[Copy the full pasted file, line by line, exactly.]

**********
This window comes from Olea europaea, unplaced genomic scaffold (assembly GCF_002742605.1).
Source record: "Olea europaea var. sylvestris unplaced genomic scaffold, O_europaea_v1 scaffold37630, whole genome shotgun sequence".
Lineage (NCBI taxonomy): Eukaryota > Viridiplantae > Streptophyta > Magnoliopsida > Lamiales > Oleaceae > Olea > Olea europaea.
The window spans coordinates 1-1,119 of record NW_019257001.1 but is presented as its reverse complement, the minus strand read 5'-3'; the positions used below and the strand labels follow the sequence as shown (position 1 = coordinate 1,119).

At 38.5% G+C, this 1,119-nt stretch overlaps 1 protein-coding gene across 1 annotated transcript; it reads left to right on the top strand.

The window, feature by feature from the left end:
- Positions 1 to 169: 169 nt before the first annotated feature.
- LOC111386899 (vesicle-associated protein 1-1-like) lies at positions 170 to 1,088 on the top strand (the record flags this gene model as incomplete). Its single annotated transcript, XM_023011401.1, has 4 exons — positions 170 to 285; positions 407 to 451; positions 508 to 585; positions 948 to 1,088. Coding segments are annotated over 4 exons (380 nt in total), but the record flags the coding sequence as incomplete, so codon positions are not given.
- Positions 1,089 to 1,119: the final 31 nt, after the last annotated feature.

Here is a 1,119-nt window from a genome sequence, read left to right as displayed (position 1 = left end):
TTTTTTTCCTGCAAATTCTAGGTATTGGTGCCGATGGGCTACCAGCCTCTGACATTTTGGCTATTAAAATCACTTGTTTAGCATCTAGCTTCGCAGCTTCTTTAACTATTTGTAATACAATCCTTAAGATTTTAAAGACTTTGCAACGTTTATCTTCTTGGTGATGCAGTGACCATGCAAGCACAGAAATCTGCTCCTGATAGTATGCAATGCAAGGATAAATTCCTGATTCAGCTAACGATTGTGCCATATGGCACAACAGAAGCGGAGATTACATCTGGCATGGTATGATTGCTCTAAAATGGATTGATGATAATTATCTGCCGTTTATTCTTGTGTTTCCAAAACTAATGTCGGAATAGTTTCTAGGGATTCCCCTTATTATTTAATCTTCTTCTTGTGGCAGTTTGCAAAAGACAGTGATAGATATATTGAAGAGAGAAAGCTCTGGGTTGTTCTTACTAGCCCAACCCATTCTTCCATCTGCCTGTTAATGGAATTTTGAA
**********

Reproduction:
This window comes from Olea europaea, unplaced genomic scaffold (assembly GCF_002742605.1).
Source record: "Olea europaea var. sylvestris unplaced genomic scaffold, O_europaea_v1 scaffold37630, whole genome shotgun sequence".
Lineage (NCBI taxonomy): Eukaryota > Viridiplantae > Streptophyta > Magnoliopsida > Lamiales > Oleaceae > Olea > Olea europaea.
The window spans coordinates 1-1,119 of record NW_019257001.1 but is presented as its reverse complement, the minus strand read 5'-3'; the positions used below and the strand labels follow the sequence as shown (position 1 = coordinate 1,119).

At 38.5% G+C, this 1,119-nt stretch overlaps 1 protein-coding gene across 1 annotated transcript; it reads left to right on the top strand.

The window, feature by feature from the left end:
- Positions 1 to 169: 169 nt before the first annotated feature.
- LOC111386899 (vesicle-associated protein 1-1-like) lies at positions 170 to 1,088 on the top strand (the record flags this gene model as incomplete). Its single annotated transcript, XM_023011401.1, has 4 exons — positions 170 to 285; positions 407 to 451; positions 508 to 585; positions 948 to 1,088. Coding segments are annotated over 4 exons (380 nt in total), but the record flags the coding sequence as incomplete, so codon positions are not given.
- Positions 1,089 to 1,119: the final 31 nt, after the last annotated feature.

Here is a 1,119-nt window from a genome sequence, read left to right as displayed (position 1 = left end):
TTTTTTTCCTGCAAATTCTAGGTATTGGTGCCGATGGGCTACCAGCCTCTGACATTTTGGCTATTAAAATCACTTGTTTAGCATCTAGCTTCGCAGCTTCTTTAACTATTTGTAATACAATCCTTAAGATTTTAAAGACTTTGCAACGTTTATCTTCTTGGTGATGCAGTGACCATGCAAGCACAGAAATCTGCTCCTGATAGTATGCAATGCAAGGATAAATTCCTGATTCAGCTAACGATTGTGCCATATGGCACAACAGAAGCGGAGATTACATCTGGCATGGTATGATTGCTCTAAAATGGATTGATGATAATTATCTGCCGTTTATTCTTGTGTTTCCAAAACTAATGTCGGAATAGTTTCTAGGGATTCCCCTTATTATTTAATCTTCTTCTTGTGGCAGTTTGCAAAAGACAGTGATAGATATATTGAAGAGAGAAAGCTCTGGGTTGTTCTTACTAGCCCAACCCATTCTTCCATCTGCCTGTTAATGGAATTTTGAA